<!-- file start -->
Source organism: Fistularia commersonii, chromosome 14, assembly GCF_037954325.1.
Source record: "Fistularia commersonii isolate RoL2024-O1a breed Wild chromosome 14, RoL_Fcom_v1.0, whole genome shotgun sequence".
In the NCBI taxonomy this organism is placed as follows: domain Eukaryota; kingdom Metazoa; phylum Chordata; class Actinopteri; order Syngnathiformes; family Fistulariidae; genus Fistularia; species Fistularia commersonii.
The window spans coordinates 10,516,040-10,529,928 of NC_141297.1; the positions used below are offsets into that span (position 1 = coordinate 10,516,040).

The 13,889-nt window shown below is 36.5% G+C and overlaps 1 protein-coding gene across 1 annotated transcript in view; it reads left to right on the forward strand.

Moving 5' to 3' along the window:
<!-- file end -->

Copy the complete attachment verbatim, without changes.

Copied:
Source organism: Fistularia commersonii, chromosome 14, assembly GCF_037954325.1.
Source record: "Fistularia commersonii isolate RoL2024-O1a breed Wild chromosome 14, RoL_Fcom_v1.0, whole genome shotgun sequence".
In the NCBI taxonomy this organism is placed as follows: domain Eukaryota; kingdom Metazoa; phylum Chordata; class Actinopteri; order Syngnathiformes; family Fistulariidae; genus Fistularia; species Fistularia commersonii.
The window spans coordinates 10,516,040-10,529,928 of NC_141297.1; the positions used below are offsets into that span (position 1 = coordinate 10,516,040).

The 13,889-nt window shown below is 36.5% G+C and overlaps 1 protein-coding gene across 1 annotated transcript in view; it reads left to right on the forward strand.

Moving 5' to 3' along the window: